Sunday, April 15, 2007

04/14/07: Storytelling Photography

Photojournalistic or candid style photography has grown in popularity over the last several years. As a photographer there are ways to develop (sorry, photo-pun) or improve your photojournalistic shooting.

One easy way to help train your eye for shooting the details of story-telling photographs is to start speaking the things that you see. Say for instance you are going for a nature walk in a botanical garden. What does your eye see? If you see purple flowers, verbalize that -- "I see purple flowers." And then start to think in terms of just photographing what you see on your walk. You'll start to notice more things as you train yourself to speak out what you see in your story. If it's a soccer game -- you'll notice some things that are less obvious...sweat, divets in the grass, a coach or parent yelling at a player. :)

To take it to the next need to start noticing whether what you are photographing are nouns (a bumble bee, soccer cleats, a bride's veil), verbs (bumble bee flying, soccer cleat kicking the ball, bride peaking out of her vail), or adjectives (painful bee sting, jubilant soccer players, crying mother of the bride when seeing the bride's face after her veil is lifted).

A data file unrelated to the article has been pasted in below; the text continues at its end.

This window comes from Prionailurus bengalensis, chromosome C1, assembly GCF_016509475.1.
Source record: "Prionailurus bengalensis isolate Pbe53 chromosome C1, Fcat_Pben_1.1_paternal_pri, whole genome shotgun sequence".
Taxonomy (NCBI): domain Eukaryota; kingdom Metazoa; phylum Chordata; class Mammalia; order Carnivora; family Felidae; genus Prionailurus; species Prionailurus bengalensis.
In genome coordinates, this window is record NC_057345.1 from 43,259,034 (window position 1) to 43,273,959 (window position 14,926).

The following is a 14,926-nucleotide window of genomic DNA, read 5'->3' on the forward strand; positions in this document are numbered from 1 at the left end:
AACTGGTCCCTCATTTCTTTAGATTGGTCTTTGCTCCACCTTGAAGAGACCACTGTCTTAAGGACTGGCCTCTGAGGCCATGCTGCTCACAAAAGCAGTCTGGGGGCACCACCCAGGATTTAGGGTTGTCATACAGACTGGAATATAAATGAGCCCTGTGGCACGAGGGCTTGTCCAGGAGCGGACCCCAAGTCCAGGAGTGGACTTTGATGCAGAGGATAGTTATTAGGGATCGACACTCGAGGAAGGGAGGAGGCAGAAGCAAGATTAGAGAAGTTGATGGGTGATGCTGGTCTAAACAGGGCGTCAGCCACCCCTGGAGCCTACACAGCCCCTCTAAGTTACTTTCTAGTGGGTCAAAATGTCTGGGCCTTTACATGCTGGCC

The more adjectives you shoot, the greater the likelihood that your photographs will be story-telling photojournalistic images.

Even if you aren't specifically shooting images -- just try naming the things you would photograph (wherever it is you are) and pay attention to whether you are shooting the nouns, the verbs, or the adjectives (bonus points if you shoot the adverbs! LOL)

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Blogger Michael said...

That's a really interesting perspective, thinking of your shot as being a noun, verb, or adjective (or adverb if you're really clever). I've been wanting to take more storytelling photos, but seems like it usually ends up being boring nouns sprinkled with a few verbs here and there.

I'd be really interested to read more tips and information on shooting "adjective" photos and how to find people/subjects for those settings.

8:43 AM, May 08, 2007  

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